Night time driving is a tedious task, whether in the city or out on open highways. The best friends you can bet on at night are your car headlamps. Straight out of science fiction, Opel engineers have been working on the third generation of adaptive lighting that will enable car’s headlights to be directed by your eyes!
Developers have been working on a radical new system that will employ eye-tracking technology. The current generation already has a widely-praised and multi-award-winning AFL+ bi-xenon system featuring up to 10 lighting functions available in most Opel models will soon pave way for Opel’s LED matrix light to go into mass production.
How does it work?
You might there must be a million sensors and cameras focussing on the your corneas, however as opposed to standard high-performance eye-tracking systems requiring five to 10 cameras, Opel used a simple webcam at first. Focussing on your head, it scanned critical and prominent points like nose and eyes, to detect movement and thereby the driver’s line of sight.
The system then converts this collective information into data commands for electronically-controlled actuators. These are responsible to swiftly align the car’s headlamp projectors to the desired location. Although this tech came very close to achieving eye-control of the headlamps, processing of data still took too long and the recording rate of the webcam was also too slow to meet the demanding requirements of road traffic conditions.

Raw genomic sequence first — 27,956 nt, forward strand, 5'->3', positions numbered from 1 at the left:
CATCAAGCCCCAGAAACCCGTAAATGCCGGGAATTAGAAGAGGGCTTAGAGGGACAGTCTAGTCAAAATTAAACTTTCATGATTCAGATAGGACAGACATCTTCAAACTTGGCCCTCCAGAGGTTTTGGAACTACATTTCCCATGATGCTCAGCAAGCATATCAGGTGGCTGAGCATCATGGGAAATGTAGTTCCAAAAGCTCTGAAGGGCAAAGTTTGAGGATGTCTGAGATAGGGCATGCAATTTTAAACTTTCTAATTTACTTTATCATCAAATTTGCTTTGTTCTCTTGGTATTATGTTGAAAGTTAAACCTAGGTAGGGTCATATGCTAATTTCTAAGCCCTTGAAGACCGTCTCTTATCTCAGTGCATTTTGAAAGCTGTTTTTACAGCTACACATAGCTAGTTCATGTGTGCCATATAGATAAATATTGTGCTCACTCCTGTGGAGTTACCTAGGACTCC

“We’ve been pursuing this concept of controlling the direction and intensity of light based on where the driver is looking for around two years. The more we understand the benefits of this technology, the more intensively we push ahead with our joint project,” states Ingolf Schneider, Director Lighting Technology, Opel, describing the collaboration between Opel’s International Technical Development Centre and the Technical University of Darmstadt.
Quick and intelligent
The problem of slow processing was addressed by optimisation of the camera’s operating parameters and the adaptation of the eye-tracking algorithm. The camera now gets peripheral infra-red sensors and central photo-diodes which together enable it to scan the driver’s eyes more than 50 times a second in evenings and night-time driving situations. With much faster data processing and transmission, the headlamp actuators react instantaneously to make both horizontal and vertical adjustments.
Just one issue persisted, human eyes very naturally and unconsciously jump from one focal point to another. Hence, if the headlamps were allowed to follow this movement precisely, the vehicle’s light cone would jerk around needlessly. This issue was solved by developing sophisticated delay algorithm which ensures a suitably flowing movement for the light cone. “Another major benefit is that the eye-tracker doesn’t have to be individually calibrated for a particular driver. The system works perfectly with anyone behind the wheel, no matter what their size”, adds Schneider.
If the driver gets momentarily distracted from looking at the road ahead, lighting is always provided in the direction of travel. This is because the low beam of the headlamps is programmed to ensure sufficient illumination.
Bright selective illumination
Alongside improving the AFL+ and ramping up the development of the future eye-tracking lighting generation, engineers have worked on the powerful LED matrix light system. This lighting system generates glare-free, high beam lighting that automatically and constantly adapts to changing traffic conditions.
Through this the LED matrix light works in tandem with the Opel Eye front camera, but its accuracy and adaptive capacity goes a step further. When light is detected from oncoming or preceding vehicles, individual LEDs in the relevant zone are deactivated, while the rest of the road remains brightly illuminated.